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Title: Dependability analysis of systems with on-demand and active failure modes, using dynamic fault trees
Authors: Meshkat, Leila
Dugan, Joanne Bechta
Andrews, J.D.
Keywords: Dynamic fault-tree
Markov analysis
On-demand failure
Standby system
Issue Date: 2002
Publisher: © IEEE
Citation: MESHKAT, L., DUGAN, J.B. and ANDREWS, J.D., 2002. Dependability analysis of systems with on-demand and active failure modes, using dynamic fault trees. IEEE Transactions on Reliability, 51 (2), pp 240-251
Abstract: Safety systems and protection systems can experience two phases of operation (standby and active); an accurate dependability analysis must combine an analysis of both phases. The standby mode can last for a long time, during which the safety system is periodically tested and maintained. Once a demand occurs, the safety system must operate successfully for the length of demand. The failure characteristics of the system are different in the two phases, and the system can fail in two ways: 1) It can fail to start (fail on-demand), or 2) It can fail while in active mode. Failure on demand requires an availability analysis of components (typically electromechanical components) which are required to start or support the safety system. These support components are usually maintained periodically while not in active use. Active failure refers to the failure while running (once started) of the active components of the safety system. These active components can be fault tolerant and use spares or other forms of redundancy, but are not maintainable while in use. The approach, in this paper, automatically combines the “availability analysis of the system in standby mode” with the “reliability analysis of the system in its active mode.” The general approach uses an availability analysis of the standby phase to determine the initial state probabilities for a Markov model of the demand phase. A detailed method is presented in terms of a dynamic fault-tree model. A new “dynamic fault-tree construct” captures the dependency of the demand-components on the support systems, which are required to detect the demand or to start the demand system. The method is discussed using a single example sprinkler system and then applied to a more complete system taken from the offshore industry.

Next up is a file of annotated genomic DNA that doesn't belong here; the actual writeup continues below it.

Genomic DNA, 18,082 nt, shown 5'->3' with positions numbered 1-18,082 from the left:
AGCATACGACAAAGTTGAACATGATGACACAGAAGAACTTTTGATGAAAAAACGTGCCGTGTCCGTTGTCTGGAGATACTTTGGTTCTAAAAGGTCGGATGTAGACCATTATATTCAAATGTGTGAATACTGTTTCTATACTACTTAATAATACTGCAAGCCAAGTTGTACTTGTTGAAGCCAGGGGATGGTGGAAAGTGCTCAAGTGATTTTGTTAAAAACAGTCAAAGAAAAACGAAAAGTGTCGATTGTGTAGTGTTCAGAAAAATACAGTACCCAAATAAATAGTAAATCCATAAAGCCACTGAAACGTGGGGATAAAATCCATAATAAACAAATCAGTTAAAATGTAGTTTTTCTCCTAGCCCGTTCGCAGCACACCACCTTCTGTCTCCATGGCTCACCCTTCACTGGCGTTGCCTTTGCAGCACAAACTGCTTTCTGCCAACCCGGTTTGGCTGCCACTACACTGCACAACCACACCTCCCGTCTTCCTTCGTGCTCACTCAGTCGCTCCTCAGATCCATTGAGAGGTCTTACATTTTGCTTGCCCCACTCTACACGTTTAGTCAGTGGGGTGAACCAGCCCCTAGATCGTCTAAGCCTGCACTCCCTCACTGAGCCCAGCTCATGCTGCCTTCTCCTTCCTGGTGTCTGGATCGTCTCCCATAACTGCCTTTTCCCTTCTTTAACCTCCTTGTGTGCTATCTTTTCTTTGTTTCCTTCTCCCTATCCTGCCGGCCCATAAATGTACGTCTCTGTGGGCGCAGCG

Description: This is a journal article. It was published in the journal IEEE Transactions on Evolutionary Computation [© IEEE) and is also available at: http://ieeexplore.ieee.org. Personal use of this material is permitted. However, permission to reprint/republish this material for advertising or promotional purposes or for creating new collective works for resale or redistribution to servers or lists, or to reuse any copyrighted component of this work in other works must be obtained from the IEEE.
URI: https://dspace.lboro.ac.uk/2134/3745
ISSN: 0018-9529
Appears in Collections:Published Articles (Aeronautical and Automotive Engineering)

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